There's no denying that Moana is a throwback to a somewhat simpler time of animated storytelling, but it's still highly entertaining, and has more than enough energy for just about anyone in the audience to enjoy it. The characters are bright and personable (well, except for Heihei), it's lovely to watch, and it's just highly appealing.
Even though the film has been given an R-rating (mostly for some four letter words that are used throughout the dialogue), I think The Edge of Seventeen should be required viewing for any girl between the ages of 13 and 16, as I'm sure they could learn a lot from it. Boys of that same age could probably learn from it, also. This comedic drama about the confusion of adolescence not only has a lot of whip-smart humor and truths, but a lot of bittersweet heart. I can easily see this becoming a staple for many young viewers when it hits DVD.
What writer-director Kelly Fremon Craig does is hit a lot of familiar teen film notes. There's the unobtainable guy whom the heroine longs for, the slightly nerdier guy who is friends with the heroine and obviously is the perfect match for her, the teen parties, and of course, the narcissistic idea that all teens have about how everything that happens to them is important, and that popularity and what happens in high school will somehow determine the rest of their lives. But Craig does all of this with a level of sophistication we seldom see in these kind of movies. She's looking back at these years with wit and intelligence, and knows how to update these characters in way so that they may not exactly be fresh, but they are a lot more interesting than the norm. The situations may be familiar, and so are the emotions, but they have been written so well, we don't mind seeing them again.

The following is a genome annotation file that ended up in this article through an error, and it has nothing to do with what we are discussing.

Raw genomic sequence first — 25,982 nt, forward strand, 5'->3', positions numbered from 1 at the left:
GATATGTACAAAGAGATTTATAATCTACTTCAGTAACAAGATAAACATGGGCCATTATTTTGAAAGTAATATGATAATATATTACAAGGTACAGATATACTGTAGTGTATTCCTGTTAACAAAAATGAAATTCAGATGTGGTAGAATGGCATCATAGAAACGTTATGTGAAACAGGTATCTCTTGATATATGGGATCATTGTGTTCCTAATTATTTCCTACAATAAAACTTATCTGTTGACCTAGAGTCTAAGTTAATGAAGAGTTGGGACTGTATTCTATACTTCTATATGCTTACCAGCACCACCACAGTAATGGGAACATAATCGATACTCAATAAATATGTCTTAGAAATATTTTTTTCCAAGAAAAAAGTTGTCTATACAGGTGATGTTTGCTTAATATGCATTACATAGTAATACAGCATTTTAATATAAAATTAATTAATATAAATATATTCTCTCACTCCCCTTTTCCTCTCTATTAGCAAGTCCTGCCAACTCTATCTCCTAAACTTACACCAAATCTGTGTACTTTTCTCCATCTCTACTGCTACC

At the center of the film's success is Hailee Steinfeld, who gave one of the best child performances in recent years with her Oscar-nominated turn in 2010's True Grit, and now delivers probably her best work since then. She plays Nadine, a girl who is smart in just about everything, except in how to socialize with other people. Nadine has spent years battling social awkwardness, and we feel it's been a losing battle for a long time, and she's starting to wear down. At home, things are not much better. Her dad, who was the glue that held the family together, suffered a heart attack a few years ago. Ever since then her mom, Mona (Kyra Sedgwick), has been doing her best trying to keep the home running, but often struggles with the responsibility of family and work. And her older brother Darian (Blake Jenner from Everybody Wants Some!) is the obnoxiously perfect type who is not only handsome and popular, but also seems to succeed at whatever he tries with little effort.